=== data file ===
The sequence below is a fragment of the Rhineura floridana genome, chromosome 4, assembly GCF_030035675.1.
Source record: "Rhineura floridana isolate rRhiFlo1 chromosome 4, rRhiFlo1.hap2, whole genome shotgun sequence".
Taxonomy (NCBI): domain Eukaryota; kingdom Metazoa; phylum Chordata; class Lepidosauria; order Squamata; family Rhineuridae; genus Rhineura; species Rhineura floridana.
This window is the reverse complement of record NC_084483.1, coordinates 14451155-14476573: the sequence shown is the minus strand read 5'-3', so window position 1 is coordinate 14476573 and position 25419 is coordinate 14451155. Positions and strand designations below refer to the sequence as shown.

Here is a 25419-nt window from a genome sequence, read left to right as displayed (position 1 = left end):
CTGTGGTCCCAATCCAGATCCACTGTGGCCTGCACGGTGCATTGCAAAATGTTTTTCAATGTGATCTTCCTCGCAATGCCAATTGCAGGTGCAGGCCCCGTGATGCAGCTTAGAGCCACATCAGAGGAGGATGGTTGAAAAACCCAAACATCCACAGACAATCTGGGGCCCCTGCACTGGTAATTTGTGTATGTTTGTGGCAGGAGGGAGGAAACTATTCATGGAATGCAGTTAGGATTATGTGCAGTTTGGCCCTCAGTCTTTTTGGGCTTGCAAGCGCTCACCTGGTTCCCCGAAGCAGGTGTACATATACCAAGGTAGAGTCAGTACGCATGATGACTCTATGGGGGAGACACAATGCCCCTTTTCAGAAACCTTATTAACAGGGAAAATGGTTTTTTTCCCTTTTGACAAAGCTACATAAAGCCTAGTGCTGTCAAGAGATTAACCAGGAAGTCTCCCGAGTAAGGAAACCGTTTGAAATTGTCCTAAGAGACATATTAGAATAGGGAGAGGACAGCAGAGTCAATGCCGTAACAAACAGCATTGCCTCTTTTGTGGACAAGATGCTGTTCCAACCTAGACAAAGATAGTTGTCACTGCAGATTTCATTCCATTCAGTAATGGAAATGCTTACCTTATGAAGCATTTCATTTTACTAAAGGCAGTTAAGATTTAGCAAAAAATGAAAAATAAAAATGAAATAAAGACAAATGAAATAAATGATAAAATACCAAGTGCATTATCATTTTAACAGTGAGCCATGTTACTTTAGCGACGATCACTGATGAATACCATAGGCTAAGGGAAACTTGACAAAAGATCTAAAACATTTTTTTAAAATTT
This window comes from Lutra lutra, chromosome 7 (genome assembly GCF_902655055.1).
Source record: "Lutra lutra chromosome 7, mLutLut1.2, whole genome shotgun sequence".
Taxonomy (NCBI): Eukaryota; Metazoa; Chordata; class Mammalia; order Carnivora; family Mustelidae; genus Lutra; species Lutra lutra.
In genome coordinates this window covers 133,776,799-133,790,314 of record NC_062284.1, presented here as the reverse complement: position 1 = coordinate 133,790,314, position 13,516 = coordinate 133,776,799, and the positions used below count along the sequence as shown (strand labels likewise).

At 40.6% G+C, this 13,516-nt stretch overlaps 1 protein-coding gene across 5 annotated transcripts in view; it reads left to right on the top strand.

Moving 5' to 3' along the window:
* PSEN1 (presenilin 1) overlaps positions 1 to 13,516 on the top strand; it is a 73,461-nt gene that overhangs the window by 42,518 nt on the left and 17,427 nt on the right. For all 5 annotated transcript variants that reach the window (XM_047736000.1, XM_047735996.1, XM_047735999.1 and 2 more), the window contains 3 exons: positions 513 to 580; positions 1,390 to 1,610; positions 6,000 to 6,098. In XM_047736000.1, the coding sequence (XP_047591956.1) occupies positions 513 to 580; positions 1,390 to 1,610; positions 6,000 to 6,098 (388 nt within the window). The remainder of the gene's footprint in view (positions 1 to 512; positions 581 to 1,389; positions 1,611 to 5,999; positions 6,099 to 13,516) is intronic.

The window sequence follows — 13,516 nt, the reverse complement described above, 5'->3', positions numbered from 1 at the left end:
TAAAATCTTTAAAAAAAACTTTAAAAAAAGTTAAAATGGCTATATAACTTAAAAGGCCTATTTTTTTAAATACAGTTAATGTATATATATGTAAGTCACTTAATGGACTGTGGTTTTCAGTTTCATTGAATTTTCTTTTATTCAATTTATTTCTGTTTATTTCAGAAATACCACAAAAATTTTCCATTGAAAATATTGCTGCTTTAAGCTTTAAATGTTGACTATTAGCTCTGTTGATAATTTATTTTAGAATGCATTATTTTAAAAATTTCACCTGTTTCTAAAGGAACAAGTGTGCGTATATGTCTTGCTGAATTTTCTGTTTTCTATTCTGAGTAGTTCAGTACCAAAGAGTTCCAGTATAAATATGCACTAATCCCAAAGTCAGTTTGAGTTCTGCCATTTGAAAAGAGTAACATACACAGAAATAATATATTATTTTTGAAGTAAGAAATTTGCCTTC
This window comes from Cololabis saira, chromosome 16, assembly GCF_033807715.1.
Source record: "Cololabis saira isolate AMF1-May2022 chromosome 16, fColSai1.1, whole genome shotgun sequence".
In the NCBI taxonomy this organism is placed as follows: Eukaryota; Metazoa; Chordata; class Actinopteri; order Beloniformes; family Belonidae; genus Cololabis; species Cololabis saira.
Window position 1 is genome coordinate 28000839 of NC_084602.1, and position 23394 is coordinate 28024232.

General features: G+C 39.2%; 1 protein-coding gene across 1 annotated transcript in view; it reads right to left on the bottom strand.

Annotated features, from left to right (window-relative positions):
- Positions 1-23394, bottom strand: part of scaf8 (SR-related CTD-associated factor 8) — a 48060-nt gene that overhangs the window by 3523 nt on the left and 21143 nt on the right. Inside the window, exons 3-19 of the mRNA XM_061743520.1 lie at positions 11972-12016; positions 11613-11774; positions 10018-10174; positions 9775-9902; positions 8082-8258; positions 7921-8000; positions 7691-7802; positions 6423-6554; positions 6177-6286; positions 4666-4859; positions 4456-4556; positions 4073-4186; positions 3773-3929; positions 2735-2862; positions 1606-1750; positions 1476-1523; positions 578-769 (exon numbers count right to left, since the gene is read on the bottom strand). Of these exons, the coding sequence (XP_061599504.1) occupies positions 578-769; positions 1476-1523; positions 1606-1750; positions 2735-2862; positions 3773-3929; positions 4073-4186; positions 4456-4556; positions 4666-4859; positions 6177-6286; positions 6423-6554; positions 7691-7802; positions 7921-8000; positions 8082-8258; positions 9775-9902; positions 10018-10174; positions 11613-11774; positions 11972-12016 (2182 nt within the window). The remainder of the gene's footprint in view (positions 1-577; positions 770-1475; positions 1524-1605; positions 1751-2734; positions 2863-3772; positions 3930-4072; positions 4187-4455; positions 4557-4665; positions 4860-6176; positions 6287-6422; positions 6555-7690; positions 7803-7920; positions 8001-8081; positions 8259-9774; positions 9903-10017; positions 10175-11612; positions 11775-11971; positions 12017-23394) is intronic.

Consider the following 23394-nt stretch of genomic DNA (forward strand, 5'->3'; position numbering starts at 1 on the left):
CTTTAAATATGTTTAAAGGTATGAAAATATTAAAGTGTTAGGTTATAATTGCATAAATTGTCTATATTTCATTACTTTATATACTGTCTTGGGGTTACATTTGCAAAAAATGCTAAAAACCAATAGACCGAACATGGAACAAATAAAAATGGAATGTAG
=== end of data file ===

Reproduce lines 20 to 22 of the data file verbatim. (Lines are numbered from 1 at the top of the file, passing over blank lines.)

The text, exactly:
General features: G+C 39.2%; 1 protein-coding gene across 1 annotated transcript in view; it reads right to left on the bottom strand.

Annotated features, from left to right (window-relative positions):
- Positions 1-23394, bottom strand: part of scaf8 (SR-related CTD-associated factor 8) — a 48060-nt gene that overhangs the window by 3523 nt on the left and 21143 nt on the right. Inside the window, exons 3-19 of the mRNA XM_061743520.1 lie at positions 11972-12016; positions 11613-11774; positions 10018-10174; positions 9775-9902; positions 8082-8258; positions 7921-8000; positions 7691-7802; positions 6423-6554; positions 6177-6286; positions 4666-4859; positions 4456-4556; positions 4073-4186; positions 3773-3929; positions 2735-2862; positions 1606-1750; positions 1476-1523; positions 578-769 (exon numbers count right to left, since the gene is read on the bottom strand). Of these exons, the coding sequence (XP_061599504.1) occupies positions 578-769; positions 1476-1523; positions 1606-1750; positions 2735-2862; positions 3773-3929; positions 4073-4186; positions 4456-4556; positions 4666-4859; positions 6177-6286; positions 6423-6554; positions 7691-7802; positions 7921-8000; positions 8082-8258; positions 9775-9902; positions 10018-10174; positions 11613-11774; positions 11972-12016 (2182 nt within the window). The remainder of the gene's footprint in view (positions 1-577; positions 770-1475; positions 1524-1605; positions 1751-2734; positions 2863-3772; positions 3930-4072; positions 4187-4455; positions 4557-4665; positions 4860-6176; positions 6287-6422; positions 6555-7690; positions 7803-7920; positions 8001-8081; positions 8259-9774; positions 9903-10017; positions 10175-11612; positions 11775-11971; positions 12017-23394) is intronic.